Despite record inflation, the Bank of Canada is keeping interest rates steady – for now

The Bank of Canada has decided not to raise its benchmark interest rate for the time being.

Like many other central banks around the world, the bank lowered its policy rate – known as the target for the overnight rate – at the start of the pandemic in March 2020, to ensure that consumers and businesses have access to cheap loans to keep the economy afloat.

But two years of lower borrowing rates have been a major contributor to inflation, which hit nearly 5% in Canada last month, its highest level in more than 30 years.

This has raised expectations that the bank will soon start raising its rate. But the bank has decided not to do so for the time being, opting to keep its rate at 0.25%, the same level it has been for the past 670 days.

But it made it clear that he might lean that way in the very near future.

Although the rate remained the same, the bank decided to remove what it calls its “exceptional forward guidance” to keep rates where they are for as long as necessary, until the economy slows. be absorbed.

“This is a significant change in monetary policy,” Governor Tiff Macklem said at a press conference after the announcement. “[It] signals that interest rates will now be on an upward trajectory.”

But the bank said continued uncertainty around the Omicron variant means it is not yet ready to take its first steps down that path.

WATCH | The Bank of Canada explains why it’s not ready to raise rates yet:

Bank of Canada governor discusses timeline for post-pandemic return to normal

Tiff Macklem is asked when the bank will be ready to remove stimulus from the economy. 1:52

At least one bank supervisor says standing up was a mistake.

“The decision, in our view, is a political faux pas,” said FX analyst Simon Harvey of Monex Canada, “and it’s a move that could prove costly down the road.”

By waiting to raise its rate, Harvey said, the bank risks “emboldening near-term inflation expectations and stoking the fire under the housing market.”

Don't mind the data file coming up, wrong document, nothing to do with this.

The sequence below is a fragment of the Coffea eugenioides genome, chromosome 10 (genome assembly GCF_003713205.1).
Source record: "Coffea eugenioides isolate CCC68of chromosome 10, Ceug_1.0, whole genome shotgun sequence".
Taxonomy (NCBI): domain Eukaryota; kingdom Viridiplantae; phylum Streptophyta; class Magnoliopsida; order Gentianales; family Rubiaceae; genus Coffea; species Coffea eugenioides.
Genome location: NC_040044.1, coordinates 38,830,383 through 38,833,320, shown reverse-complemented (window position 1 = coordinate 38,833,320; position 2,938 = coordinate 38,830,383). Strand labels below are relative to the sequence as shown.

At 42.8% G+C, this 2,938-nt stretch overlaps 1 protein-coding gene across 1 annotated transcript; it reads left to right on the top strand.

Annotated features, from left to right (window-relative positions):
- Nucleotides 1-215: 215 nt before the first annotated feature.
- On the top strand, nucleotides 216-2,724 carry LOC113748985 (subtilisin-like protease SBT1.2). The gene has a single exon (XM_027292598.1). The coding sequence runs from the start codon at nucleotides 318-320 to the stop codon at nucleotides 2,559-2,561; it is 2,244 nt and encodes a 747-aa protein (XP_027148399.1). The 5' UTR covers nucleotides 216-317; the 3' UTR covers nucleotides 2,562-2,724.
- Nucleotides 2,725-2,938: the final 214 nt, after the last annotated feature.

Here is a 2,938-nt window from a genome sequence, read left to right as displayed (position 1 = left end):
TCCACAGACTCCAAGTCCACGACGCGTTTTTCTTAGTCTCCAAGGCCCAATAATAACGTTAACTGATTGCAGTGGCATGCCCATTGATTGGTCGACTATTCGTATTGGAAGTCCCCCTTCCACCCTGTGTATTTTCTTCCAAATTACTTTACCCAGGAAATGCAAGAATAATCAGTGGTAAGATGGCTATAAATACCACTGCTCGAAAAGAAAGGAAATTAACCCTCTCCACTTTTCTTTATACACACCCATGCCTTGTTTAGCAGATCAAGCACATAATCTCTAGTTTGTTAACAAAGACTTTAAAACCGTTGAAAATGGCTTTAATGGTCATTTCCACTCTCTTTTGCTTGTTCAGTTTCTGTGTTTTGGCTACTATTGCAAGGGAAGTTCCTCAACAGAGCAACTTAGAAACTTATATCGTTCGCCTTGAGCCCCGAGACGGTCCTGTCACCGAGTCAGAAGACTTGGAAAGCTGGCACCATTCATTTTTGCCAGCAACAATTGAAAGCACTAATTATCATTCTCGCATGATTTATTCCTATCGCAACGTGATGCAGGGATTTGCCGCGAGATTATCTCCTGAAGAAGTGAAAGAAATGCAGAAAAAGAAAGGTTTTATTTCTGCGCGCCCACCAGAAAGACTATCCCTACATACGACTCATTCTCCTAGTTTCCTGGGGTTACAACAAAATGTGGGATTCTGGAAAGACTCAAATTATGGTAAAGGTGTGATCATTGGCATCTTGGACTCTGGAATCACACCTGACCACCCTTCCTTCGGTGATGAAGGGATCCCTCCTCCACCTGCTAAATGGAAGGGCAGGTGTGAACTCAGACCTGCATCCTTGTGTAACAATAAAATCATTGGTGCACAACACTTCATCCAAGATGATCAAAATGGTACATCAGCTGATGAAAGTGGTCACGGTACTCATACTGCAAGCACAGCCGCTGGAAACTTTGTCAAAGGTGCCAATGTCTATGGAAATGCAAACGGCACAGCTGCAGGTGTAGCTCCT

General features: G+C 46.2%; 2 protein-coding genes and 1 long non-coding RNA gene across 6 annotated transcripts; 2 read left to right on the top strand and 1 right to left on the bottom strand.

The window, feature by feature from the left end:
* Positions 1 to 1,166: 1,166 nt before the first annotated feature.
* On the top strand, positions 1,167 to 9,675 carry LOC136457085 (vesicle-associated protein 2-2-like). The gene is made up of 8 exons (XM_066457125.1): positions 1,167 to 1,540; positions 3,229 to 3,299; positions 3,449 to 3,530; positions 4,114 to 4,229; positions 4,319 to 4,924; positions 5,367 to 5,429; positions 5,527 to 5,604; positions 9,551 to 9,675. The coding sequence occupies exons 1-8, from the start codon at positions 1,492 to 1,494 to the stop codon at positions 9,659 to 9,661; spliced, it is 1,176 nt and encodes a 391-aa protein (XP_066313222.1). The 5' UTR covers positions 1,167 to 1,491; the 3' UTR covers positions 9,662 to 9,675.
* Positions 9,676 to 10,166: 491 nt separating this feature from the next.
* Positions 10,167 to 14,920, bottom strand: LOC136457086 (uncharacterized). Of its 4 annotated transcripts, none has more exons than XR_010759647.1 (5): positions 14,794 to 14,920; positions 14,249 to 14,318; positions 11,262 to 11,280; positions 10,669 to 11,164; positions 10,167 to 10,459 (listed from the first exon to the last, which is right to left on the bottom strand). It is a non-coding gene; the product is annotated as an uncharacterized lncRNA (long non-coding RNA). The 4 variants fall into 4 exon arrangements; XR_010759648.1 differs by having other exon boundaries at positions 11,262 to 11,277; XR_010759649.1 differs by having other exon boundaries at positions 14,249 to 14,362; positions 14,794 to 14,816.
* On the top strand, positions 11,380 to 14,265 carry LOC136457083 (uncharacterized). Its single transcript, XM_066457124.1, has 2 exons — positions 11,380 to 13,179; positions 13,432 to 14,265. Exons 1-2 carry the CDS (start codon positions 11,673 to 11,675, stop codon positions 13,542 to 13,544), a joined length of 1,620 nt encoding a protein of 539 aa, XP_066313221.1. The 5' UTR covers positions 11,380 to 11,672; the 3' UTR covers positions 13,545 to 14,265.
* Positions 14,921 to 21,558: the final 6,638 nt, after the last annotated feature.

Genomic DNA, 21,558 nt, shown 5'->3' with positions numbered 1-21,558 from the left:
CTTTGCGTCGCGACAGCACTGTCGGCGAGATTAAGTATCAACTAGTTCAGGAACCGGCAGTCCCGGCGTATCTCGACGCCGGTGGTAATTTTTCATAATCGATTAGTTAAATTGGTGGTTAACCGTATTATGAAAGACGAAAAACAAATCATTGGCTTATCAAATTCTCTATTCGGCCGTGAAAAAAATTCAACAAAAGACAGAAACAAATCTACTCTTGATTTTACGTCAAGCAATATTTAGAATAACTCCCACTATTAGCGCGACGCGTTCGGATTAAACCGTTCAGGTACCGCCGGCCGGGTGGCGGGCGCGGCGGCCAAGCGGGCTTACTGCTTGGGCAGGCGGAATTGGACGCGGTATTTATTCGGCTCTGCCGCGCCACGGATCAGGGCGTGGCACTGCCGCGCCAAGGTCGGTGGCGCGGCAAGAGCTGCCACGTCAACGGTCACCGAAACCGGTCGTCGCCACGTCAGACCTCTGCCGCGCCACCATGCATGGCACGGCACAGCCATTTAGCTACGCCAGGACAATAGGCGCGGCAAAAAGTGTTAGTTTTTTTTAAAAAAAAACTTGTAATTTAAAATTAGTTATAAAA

The Canadian housing market has been on fire during the pandemic, with cheap loans acting like rocket fuel on the scorching tinder of demand, driving up prices.

The central bank rate affects the rates Canadians get from their banks on things like variable rate mortgages, so keeping the rate low will prolong that.

Adrian Howell owns a condo in Toronto and took out a variable rate loan. He says he is looking to secure a fixed rate before interest rates rise. (Doug Husby/CBC)

That’s good news for Adrian Howell, who has an adjustable-rate loan on his Toronto condo and is watching the market carefully, waiting for a moment to lock in before rates rise.

“With interest rates remaining the same, I have a bit more time to make comparisons, but I will definitely lock in my rate or lock in a fixed mortgage at some point before March,” he said. he declares. told CBC News in an interview.

He is not the only one. Mortgage broker Sung Lee of Rates.ca says she sees a number of existing homeowners and potential buyers trying to lock in ahead of upcoming hikes.

“Whether it’s potential customers looking to make an offer for a home or for mortgages to renew, we get a lot of early renewal requests,” she said. “People are trying to take advantage of the really low interest rate environment before they see further increases.”

Small increases add up quickly

While the bank should start to climb slowly, a number of consecutive small hikes would add up.

Lee says that today a qualified buyer on an adjustable rate loan could get a $500,000 mortgage that would cost him $1,964 a month to pay off over 25 years.

One rate hike would add $58 a month to their monthly payment, while four hikes would bring it to just over $2,200 a month. Their mortgage rate would only have increased by one percentage point, from 1.35% to 2.35, but their actual payment would have increased by more than 12%.

And it is only with four rises, not the six or seven that the market anticipates. Calculations that add up quickly could be hard to swallow “if someone is on a really tight budget and they don’t want to have to worry about their payments fluctuating,” she said.

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